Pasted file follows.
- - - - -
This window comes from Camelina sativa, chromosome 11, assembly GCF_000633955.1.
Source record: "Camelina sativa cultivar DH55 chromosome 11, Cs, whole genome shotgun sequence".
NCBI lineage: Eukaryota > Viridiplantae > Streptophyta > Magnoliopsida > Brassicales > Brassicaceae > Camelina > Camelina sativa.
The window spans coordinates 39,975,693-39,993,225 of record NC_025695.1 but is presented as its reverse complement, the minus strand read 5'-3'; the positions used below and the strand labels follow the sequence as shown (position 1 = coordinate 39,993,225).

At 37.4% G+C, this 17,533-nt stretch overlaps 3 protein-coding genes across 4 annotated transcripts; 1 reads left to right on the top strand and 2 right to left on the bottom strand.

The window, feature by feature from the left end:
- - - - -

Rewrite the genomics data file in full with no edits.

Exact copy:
This window comes from Camelina sativa, chromosome 11, assembly GCF_000633955.1.
Source record: "Camelina sativa cultivar DH55 chromosome 11, Cs, whole genome shotgun sequence".
NCBI lineage: Eukaryota > Viridiplantae > Streptophyta > Magnoliopsida > Brassicales > Brassicaceae > Camelina > Camelina sativa.
The window spans coordinates 39,975,693-39,993,225 of record NC_025695.1 but is presented as its reverse complement, the minus strand read 5'-3'; the positions used below and the strand labels follow the sequence as shown (position 1 = coordinate 39,993,225).

At 37.4% G+C, this 17,533-nt stretch overlaps 3 protein-coding genes across 4 annotated transcripts; 1 reads left to right on the top strand and 2 right to left on the bottom strand.

The window, feature by feature from the left end: